Art Exhibit
Fernando Botero
"Abu Ghraib"

Related events: Botero at Berkeley
Exhibit Information
Fernando Botero outside the exhibit at Berkeley. (photo: Jan Sturmann)

Organized by the Center for Latin American Studies, these paintings have never been displayed in a public institution in the United States.

Articles on the exhibit from:
The San Francisco Chronicle
The Sacramento Bee
The Associated Press

More reactions from the press-->

The New York Times said the images "do something the harrowing photographs of the naked, blindfolded and tormented prisoners do not: they restore their dignity and humanity without diminishing their agony or the absolute injustice of their situation."

The Financial Times reported, "Full of vivid primary colours, they [the oil paintings and drawings] are reminiscent of the work of socially conscious Mexican muralists such as Jose Clemente Orozco and Diego Rivera, artists who fascinated the young Botero in Medellin."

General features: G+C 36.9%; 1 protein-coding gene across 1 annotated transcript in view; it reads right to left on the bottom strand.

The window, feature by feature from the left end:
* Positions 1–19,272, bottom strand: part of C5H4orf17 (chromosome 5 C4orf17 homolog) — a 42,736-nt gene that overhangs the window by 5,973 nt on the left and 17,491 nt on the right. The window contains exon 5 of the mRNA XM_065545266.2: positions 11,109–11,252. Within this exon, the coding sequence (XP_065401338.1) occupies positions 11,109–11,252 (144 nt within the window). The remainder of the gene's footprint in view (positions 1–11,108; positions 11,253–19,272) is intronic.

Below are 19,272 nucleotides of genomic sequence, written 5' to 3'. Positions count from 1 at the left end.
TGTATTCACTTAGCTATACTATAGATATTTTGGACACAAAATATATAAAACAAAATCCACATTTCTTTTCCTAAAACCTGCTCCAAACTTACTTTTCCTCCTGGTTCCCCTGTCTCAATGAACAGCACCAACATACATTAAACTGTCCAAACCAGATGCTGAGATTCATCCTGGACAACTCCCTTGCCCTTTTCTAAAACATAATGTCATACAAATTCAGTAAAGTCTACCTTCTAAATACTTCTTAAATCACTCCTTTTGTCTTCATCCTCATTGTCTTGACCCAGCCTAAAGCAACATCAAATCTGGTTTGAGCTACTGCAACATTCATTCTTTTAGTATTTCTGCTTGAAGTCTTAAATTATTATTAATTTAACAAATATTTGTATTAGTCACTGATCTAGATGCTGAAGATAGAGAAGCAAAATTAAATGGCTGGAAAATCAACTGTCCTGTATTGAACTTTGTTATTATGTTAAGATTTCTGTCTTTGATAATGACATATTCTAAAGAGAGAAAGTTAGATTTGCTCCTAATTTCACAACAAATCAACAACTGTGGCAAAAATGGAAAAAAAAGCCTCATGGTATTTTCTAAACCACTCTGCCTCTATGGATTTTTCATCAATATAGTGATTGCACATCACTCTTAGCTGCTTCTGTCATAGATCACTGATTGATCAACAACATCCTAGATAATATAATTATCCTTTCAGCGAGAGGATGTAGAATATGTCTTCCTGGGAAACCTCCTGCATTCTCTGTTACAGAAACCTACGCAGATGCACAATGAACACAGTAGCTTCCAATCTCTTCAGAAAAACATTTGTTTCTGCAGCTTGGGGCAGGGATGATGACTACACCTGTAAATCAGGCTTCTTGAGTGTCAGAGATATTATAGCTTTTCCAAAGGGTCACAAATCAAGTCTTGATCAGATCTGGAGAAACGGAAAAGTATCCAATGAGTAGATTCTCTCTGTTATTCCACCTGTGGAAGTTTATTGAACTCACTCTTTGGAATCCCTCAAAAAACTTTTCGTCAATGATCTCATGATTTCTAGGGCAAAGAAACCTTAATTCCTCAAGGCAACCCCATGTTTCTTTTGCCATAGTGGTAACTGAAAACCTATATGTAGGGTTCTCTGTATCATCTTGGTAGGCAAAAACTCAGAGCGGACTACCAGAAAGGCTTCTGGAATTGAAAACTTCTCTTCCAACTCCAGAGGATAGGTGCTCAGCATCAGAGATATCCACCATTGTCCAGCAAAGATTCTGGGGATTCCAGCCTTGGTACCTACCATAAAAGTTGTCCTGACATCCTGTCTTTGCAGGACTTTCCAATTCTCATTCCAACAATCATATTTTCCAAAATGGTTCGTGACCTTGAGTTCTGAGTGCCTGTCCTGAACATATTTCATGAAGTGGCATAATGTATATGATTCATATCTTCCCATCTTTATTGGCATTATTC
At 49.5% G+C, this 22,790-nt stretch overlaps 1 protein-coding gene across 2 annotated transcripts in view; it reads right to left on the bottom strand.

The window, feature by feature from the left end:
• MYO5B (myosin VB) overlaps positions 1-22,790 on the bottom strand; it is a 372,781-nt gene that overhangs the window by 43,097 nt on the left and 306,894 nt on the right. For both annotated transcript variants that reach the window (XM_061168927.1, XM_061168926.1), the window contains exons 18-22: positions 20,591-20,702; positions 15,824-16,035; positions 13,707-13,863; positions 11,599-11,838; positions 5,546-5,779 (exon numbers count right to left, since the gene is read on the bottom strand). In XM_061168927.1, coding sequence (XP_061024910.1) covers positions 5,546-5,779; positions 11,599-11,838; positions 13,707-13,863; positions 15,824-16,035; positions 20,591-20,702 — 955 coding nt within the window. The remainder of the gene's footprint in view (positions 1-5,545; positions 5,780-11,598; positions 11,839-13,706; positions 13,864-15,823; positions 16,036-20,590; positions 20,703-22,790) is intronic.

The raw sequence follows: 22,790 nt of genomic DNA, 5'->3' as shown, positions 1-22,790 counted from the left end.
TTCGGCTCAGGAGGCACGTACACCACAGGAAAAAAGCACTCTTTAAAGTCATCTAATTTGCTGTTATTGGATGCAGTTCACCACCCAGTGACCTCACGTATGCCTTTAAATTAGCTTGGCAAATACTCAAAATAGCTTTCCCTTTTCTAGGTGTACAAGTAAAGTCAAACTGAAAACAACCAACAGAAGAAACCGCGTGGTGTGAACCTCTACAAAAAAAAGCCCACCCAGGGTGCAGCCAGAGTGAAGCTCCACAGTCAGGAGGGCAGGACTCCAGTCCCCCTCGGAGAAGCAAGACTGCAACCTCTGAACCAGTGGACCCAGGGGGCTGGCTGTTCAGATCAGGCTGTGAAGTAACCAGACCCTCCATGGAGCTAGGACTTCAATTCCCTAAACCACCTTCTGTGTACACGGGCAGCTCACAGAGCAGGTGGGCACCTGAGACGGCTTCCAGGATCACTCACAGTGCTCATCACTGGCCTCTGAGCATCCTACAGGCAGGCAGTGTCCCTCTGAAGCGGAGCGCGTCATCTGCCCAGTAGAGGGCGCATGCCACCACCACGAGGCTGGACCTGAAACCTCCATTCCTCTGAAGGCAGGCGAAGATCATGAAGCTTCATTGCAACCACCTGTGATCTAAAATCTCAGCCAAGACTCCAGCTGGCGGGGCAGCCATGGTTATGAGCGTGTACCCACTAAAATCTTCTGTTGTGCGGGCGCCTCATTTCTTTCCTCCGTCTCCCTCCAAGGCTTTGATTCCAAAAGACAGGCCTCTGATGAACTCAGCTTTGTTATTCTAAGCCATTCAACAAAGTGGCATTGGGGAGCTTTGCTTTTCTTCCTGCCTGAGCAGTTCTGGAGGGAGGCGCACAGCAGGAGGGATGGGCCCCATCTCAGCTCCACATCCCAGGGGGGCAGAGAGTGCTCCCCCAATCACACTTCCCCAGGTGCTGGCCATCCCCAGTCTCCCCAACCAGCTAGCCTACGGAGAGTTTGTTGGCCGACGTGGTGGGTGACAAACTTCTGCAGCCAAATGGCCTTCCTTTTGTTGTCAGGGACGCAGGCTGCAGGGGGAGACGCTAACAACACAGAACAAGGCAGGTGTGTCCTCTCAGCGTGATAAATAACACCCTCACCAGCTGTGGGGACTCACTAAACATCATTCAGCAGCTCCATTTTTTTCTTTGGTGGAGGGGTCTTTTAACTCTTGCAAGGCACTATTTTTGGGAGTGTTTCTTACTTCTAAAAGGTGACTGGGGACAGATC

Peter Selz, Emeritus Professor of History of Art at Berkeley, called Botero "Latin America's most celebrated artist," and said the exhibit was "without doubt the most controversial and important show seen hereabouts in many years," in the Berkeley Daily Planet.

Exhibition Hours and Location
Room 190, Doe Library (map)
January 30 – March 23, 2007
Monday – Thursday: 10:00 am – 7:00 pm
Friday – Saturday: 10:00 am – 5:00 pm
Closed on Sundays

Related articles:

- Louis Freedburg, "California Cultures: The Art of Abu Ghraib," San Francisco Chronicle, January 22, 2007.
- Roberta Smith, "Botero Restores the Dignity of Prisoners at Abu Ghraib," New York Times, November 15, 2006.
- Suzanne Charlé, "Agony and Empathy," American Prospect, November 15, 2006.
- Jason E. Kaufman, "Wanted: A home for Botero’s paintings of Abu Ghraib," The Art Newspaper, September 27, 2006.
- Susan Sonntag, "On the Torture of Others," New York Times Magazine, May 23, 2004.


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